The OECD forecast is a sharper correction than that just made by the International Monetary Fund, which cut its forecast for this year to 7.75% growth from 8%, citing the overall weakness of the world economy and the effect that was having on China’s exports. The OECD points the finger more at a slowdown in capital formation in the first quarter and swings in inventories. Given China’s own recently published monthly economic indicators the downward revisions by both multilateral institutions is scarcely a surprise, though the scale of the OECD’s cut did raise an eyebrow as it is usually the most bullish on China.
The OECD sees scope for more relaxed fiscal and monetary policy in the second half of the year to stimulate growth as long as inflation stays low, but notes that disinflationary pressures have recently abated. It also recognizes the risks lurking in the property market and in shadow banking. Those limit policymakers’ freedom of action. The organization also calls for a detailed timetable to implement structural economic reforms, notably interest rate deregulation, increased labour market flexibility and land reform.
The OECD’s latest economic outlook sees the slowdown in the growth of China’s economy reversing later this year as fiscal stimulus and monetary easing kick in. It forecasts that GDP growth for the year will be 8.2%, down from 2011’s 9.2%, but the second half momentum will carry through to bring 9.3% growth next year. If the slowdown continues for longer than expected, should, say, the worst outlook for the eurozone come to pass, the OECD says Beijing should bring forward infrastructure spending planned under the current five-year plan.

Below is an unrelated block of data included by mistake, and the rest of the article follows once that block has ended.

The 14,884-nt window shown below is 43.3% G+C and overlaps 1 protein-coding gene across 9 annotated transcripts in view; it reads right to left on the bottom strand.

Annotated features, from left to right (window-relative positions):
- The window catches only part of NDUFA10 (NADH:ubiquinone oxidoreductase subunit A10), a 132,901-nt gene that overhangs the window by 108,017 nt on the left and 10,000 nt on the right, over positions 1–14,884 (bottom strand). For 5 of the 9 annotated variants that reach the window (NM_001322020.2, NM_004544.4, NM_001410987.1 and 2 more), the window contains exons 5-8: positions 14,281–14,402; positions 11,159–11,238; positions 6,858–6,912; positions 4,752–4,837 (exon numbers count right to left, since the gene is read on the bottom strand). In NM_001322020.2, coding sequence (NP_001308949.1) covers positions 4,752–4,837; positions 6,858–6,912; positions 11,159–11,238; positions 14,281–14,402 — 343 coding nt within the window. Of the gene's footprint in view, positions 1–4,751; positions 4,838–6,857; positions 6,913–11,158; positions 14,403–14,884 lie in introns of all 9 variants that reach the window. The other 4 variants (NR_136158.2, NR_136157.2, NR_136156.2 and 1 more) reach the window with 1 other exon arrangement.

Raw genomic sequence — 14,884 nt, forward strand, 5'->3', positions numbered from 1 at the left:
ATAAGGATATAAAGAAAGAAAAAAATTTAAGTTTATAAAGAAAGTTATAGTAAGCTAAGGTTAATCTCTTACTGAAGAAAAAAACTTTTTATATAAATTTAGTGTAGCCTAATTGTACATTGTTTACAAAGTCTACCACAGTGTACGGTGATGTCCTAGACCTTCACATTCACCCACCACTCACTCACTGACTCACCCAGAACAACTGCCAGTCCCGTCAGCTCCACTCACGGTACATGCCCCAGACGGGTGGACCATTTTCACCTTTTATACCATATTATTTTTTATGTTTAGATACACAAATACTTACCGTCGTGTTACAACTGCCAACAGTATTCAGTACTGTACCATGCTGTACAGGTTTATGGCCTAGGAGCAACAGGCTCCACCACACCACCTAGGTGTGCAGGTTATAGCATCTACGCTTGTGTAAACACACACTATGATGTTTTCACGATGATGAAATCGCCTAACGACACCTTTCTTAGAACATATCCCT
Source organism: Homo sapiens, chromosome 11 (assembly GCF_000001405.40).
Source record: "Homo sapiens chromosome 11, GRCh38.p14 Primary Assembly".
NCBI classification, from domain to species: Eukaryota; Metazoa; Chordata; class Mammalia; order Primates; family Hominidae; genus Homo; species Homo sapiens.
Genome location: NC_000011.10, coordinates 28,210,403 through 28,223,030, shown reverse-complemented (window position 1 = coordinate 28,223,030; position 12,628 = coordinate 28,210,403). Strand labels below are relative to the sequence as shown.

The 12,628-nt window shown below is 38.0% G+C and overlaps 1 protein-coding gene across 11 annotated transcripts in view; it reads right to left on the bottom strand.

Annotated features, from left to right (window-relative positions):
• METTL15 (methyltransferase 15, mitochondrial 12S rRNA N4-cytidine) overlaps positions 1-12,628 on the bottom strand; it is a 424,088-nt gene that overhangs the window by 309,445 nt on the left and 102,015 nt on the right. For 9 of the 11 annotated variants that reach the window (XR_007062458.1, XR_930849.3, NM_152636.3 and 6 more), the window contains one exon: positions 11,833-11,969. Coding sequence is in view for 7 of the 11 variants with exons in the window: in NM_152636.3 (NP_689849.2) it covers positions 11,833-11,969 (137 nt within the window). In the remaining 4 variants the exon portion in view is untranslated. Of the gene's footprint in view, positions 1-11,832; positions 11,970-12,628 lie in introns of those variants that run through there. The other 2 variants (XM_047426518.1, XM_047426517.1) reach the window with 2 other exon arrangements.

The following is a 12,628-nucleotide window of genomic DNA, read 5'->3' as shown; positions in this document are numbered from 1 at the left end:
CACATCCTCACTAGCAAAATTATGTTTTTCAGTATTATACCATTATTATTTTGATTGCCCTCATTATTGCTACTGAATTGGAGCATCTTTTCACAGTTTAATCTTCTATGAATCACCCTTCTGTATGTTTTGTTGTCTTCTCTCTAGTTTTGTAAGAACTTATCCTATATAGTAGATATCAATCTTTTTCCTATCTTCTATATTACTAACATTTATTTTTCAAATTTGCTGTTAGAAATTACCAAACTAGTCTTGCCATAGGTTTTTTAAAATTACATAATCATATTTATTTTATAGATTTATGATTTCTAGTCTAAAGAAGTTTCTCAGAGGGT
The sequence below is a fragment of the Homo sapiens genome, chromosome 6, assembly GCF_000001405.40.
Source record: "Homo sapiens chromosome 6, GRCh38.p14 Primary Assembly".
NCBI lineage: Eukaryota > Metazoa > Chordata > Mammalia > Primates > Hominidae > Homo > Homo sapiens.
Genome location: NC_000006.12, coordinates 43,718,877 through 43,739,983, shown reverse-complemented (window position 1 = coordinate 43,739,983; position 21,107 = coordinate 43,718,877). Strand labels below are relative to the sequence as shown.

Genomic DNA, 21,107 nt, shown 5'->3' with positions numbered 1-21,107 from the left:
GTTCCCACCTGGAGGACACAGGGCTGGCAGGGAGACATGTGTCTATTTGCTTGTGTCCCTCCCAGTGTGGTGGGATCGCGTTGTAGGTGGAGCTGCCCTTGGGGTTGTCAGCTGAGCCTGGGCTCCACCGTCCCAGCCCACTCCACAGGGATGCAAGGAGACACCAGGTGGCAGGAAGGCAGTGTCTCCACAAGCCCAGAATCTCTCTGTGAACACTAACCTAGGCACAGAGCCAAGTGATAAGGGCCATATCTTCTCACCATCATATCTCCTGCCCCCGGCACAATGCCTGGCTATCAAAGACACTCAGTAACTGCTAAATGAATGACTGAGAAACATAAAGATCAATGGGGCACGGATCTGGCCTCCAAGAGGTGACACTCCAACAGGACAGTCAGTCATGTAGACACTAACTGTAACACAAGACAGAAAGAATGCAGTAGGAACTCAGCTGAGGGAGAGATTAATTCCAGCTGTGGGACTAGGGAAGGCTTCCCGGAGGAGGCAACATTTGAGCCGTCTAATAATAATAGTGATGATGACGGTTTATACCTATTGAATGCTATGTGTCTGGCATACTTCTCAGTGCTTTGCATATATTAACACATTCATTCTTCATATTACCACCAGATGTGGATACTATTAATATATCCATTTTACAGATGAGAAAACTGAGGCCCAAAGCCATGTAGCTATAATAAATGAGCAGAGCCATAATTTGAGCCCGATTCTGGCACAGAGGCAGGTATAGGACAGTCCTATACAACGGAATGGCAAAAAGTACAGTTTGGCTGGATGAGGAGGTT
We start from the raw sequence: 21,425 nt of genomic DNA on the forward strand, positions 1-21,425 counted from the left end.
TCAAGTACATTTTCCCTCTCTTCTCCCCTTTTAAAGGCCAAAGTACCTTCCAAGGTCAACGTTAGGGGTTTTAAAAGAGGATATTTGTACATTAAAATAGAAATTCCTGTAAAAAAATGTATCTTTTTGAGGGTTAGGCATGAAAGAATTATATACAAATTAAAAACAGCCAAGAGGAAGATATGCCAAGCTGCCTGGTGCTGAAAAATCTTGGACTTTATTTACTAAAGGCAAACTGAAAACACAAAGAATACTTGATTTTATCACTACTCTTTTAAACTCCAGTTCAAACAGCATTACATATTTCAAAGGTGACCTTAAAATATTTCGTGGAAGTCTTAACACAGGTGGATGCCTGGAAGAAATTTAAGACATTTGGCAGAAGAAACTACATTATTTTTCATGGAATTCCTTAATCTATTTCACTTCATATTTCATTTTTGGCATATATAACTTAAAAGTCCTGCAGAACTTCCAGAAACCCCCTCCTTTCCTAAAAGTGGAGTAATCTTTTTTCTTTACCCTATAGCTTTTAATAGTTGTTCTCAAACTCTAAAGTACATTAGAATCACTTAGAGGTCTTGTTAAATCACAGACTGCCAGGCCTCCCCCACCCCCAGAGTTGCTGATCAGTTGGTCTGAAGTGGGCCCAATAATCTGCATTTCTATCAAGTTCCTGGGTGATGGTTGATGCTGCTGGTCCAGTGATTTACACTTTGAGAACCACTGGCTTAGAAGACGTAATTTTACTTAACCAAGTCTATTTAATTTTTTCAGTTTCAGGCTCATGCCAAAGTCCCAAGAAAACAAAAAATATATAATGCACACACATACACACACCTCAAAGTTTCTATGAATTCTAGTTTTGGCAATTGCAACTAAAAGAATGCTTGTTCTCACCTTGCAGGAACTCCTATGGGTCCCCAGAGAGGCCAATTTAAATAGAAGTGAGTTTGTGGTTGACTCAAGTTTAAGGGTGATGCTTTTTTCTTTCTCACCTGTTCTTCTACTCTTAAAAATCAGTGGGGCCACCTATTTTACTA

Inflation is seen as falling below 3% next year. The current account surplus is expected to continue to shrink, to an estimated 2.3% of GDP this year and to 1.7% next year. 2011’s surplus was 2.8% of GDP.
The OECD also calls for more competition in the banking sector, including a start to deregulating interest rates, first for loans and then for deposits. It wants a deposit insurance scheme set up and more private capital allowed into the sector. To expand a more open market for the currency it says capital outflows should be liberalized. This is all pushing at an open door, or at least the OECD adding its weight to the shoves of the reformers. The question, as ever, is timing.